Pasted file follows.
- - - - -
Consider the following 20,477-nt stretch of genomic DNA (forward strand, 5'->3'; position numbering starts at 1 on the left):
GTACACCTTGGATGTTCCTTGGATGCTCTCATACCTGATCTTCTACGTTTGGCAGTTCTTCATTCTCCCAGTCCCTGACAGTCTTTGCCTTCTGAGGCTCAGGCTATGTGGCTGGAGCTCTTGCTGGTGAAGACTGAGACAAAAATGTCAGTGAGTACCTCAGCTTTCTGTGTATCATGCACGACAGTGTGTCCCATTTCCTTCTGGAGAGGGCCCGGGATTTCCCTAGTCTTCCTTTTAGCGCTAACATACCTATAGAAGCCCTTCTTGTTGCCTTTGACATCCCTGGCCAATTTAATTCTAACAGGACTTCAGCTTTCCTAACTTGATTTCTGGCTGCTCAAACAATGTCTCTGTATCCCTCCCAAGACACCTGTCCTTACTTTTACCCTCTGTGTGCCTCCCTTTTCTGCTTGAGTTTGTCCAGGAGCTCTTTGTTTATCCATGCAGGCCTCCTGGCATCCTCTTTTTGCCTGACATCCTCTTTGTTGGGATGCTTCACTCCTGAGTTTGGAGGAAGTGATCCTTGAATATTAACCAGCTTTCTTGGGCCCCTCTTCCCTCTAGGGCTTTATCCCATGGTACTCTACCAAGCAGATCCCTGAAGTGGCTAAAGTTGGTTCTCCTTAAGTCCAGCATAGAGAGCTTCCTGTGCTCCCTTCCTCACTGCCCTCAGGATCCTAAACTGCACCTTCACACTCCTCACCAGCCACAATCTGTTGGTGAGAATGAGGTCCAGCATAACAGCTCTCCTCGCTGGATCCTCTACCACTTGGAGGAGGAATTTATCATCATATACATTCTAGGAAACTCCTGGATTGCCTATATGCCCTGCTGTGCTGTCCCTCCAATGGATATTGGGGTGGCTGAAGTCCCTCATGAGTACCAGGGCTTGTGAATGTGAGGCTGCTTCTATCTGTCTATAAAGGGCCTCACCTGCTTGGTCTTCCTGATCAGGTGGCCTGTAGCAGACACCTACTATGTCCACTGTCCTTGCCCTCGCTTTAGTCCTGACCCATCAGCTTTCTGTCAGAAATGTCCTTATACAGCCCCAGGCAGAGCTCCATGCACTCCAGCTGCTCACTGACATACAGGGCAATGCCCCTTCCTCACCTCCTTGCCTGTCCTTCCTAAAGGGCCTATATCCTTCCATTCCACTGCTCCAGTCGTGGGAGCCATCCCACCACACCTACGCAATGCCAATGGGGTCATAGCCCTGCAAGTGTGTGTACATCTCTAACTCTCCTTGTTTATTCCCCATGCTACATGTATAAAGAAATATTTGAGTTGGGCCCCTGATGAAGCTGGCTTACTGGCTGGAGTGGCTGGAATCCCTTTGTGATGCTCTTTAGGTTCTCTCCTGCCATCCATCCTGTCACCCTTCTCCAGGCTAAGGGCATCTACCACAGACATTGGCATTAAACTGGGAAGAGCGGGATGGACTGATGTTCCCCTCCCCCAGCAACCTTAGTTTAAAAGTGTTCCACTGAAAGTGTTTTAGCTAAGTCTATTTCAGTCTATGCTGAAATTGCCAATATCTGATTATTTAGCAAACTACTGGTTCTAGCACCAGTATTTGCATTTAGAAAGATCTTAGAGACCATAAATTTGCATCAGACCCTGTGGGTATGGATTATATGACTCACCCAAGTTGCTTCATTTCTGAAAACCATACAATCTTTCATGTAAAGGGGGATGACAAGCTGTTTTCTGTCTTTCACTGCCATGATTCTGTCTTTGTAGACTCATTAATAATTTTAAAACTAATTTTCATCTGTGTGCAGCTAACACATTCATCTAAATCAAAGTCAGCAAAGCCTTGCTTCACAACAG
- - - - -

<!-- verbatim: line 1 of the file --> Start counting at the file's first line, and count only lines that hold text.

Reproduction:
Consider the following 20,477-nt stretch of genomic DNA (forward strand, 5'->3'; position numbering starts at 1 on the left):